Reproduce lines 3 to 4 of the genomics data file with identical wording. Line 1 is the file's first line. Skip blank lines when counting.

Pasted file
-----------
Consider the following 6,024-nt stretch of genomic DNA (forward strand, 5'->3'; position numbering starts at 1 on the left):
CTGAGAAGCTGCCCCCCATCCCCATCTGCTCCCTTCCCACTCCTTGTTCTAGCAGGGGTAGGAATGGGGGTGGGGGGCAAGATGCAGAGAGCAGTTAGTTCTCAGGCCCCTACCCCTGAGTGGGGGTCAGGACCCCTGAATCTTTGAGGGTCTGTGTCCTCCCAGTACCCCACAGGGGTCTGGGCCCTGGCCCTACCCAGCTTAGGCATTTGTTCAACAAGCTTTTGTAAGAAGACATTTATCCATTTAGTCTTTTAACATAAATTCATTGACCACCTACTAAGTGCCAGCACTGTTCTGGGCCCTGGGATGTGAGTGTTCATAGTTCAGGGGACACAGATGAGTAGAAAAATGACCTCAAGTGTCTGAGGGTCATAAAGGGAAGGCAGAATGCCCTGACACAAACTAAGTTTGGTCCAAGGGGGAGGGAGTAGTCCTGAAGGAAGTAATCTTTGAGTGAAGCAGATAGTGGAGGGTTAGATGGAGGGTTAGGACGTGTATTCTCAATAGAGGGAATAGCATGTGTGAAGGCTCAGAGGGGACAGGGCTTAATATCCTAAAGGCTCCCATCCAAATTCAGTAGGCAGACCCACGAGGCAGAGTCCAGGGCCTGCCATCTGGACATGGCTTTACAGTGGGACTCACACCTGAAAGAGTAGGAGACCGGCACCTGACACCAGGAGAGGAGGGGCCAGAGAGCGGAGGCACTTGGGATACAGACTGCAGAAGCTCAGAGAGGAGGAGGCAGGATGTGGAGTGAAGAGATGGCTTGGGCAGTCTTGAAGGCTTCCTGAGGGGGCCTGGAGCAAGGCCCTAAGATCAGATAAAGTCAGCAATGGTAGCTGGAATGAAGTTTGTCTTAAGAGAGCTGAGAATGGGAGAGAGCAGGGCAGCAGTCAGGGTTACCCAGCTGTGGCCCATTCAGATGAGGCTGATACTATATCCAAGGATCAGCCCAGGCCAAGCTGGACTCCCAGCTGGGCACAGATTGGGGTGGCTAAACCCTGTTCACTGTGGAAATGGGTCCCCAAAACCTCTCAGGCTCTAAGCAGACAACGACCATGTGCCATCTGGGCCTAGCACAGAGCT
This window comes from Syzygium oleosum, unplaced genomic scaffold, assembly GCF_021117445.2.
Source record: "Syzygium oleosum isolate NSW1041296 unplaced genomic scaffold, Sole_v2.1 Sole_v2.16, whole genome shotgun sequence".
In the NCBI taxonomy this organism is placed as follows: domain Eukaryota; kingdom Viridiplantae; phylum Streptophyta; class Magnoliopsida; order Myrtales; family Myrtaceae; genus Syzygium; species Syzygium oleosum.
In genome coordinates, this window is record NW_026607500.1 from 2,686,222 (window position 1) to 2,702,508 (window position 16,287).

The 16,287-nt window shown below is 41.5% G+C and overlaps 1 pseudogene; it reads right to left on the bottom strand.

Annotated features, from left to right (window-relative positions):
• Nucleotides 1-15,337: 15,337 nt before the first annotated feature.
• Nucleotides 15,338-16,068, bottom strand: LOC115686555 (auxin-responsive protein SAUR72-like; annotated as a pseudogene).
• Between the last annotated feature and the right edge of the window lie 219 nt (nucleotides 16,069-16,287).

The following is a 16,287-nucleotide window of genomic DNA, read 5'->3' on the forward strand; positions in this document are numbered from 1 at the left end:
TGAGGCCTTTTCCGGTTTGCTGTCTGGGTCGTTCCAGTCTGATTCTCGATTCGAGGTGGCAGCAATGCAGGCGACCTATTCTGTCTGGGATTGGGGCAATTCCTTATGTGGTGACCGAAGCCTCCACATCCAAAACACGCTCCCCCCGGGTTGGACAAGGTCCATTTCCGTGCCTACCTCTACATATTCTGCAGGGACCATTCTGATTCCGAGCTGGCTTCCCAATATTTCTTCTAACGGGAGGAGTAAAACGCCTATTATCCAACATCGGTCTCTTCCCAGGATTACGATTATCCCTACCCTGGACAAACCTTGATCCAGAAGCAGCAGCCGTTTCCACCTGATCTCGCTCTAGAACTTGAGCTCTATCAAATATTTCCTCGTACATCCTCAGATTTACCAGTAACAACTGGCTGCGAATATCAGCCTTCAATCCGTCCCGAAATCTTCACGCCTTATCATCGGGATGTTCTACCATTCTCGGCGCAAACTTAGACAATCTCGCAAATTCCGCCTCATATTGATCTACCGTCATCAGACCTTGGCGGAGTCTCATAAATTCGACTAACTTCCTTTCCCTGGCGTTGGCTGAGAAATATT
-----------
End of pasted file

This window comes from Syzygium oleosum, unplaced genomic scaffold, assembly GCF_021117445.2.
Source record: "Syzygium oleosum isolate NSW1041296 unplaced genomic scaffold, Sole_v2.1 Sole_v2.16, whole genome shotgun sequence".